"… Isaac says, that a Peacock killed will be kept two days, and three in winter, that the hard flesh of it may grow soft.   Haliabas hangs them up three days, hanging stones to their feet…"

Halm Tree   

"…Of old, they made a decoction of Sage leaves, the green husks of Walnuts, Sumac, Myrtle berries, Blackberries, Cypress nuts, rinds of the roots of the Halm tree, and such-like…" ("How the hairs are dyed black…")

"…For the rind of the root of Halm tree, boiled till it be soft, and consumed, and then smeered on all night, blacks the hair, first made clean with Fullers Earth…"


"…Corneile, or Hamberry may be kept in Lees.  And if it be well preserved so, it will serve to be used in the stead of Olives.   Ovid declares this in the eighth book of his Metamorphosis…"


Hammer - An instrument for driving nails, beating metals, and the like, consisting of a head, usually of steel or iron, fixed crosswise to a handle.

"…For when one is rubbed against the other, or is beaten off with a light blow of the Hammer, those small pieces being rubbed one against another, do not fall to the earth by their own weight, but are held up on the force of the stone…"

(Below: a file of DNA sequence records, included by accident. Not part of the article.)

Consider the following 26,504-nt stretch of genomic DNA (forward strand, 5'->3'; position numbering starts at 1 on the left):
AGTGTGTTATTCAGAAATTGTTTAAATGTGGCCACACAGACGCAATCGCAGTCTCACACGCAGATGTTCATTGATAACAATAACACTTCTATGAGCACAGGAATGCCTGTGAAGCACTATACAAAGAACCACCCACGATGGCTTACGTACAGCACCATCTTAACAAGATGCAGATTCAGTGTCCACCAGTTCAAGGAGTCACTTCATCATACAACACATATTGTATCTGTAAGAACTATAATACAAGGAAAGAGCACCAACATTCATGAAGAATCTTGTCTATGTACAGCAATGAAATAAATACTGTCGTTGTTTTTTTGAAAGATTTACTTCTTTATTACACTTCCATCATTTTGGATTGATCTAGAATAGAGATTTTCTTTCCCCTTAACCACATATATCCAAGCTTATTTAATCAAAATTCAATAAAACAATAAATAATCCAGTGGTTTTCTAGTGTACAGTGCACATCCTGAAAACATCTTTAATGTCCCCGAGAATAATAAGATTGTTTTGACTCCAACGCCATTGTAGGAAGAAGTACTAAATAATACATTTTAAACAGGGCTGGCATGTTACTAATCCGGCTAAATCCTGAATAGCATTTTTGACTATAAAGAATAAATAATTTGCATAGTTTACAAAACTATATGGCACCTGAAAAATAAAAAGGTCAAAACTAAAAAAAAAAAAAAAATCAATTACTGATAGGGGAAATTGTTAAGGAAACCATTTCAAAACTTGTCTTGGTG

"…Set them in the fire and season them, and when they are cold, beat them with the Hammer into thin Rays…"


Hamper - A large basket, usually with a cover, used for the packing and carrying of articles; as, a hamper of wine; a clothes hamper; an oyster hamper, which contains two bushels.

"… If they be used after the like manner, namely, if you set them in Hampers or earthen vessels, and carefully look unto them, and use them as you would use Gourds and Cucumbers, to make them ripe before their ordinary season..."


Mill - A machine for grinding or commuting any substance, as grain, by rubbing and crushing it between two hard, rough, or intented surfaces; as, a gristmill, a coffee mill; a bone mill.

"…  Stibium that Druggists call Antimony, is ground small in Handmills…"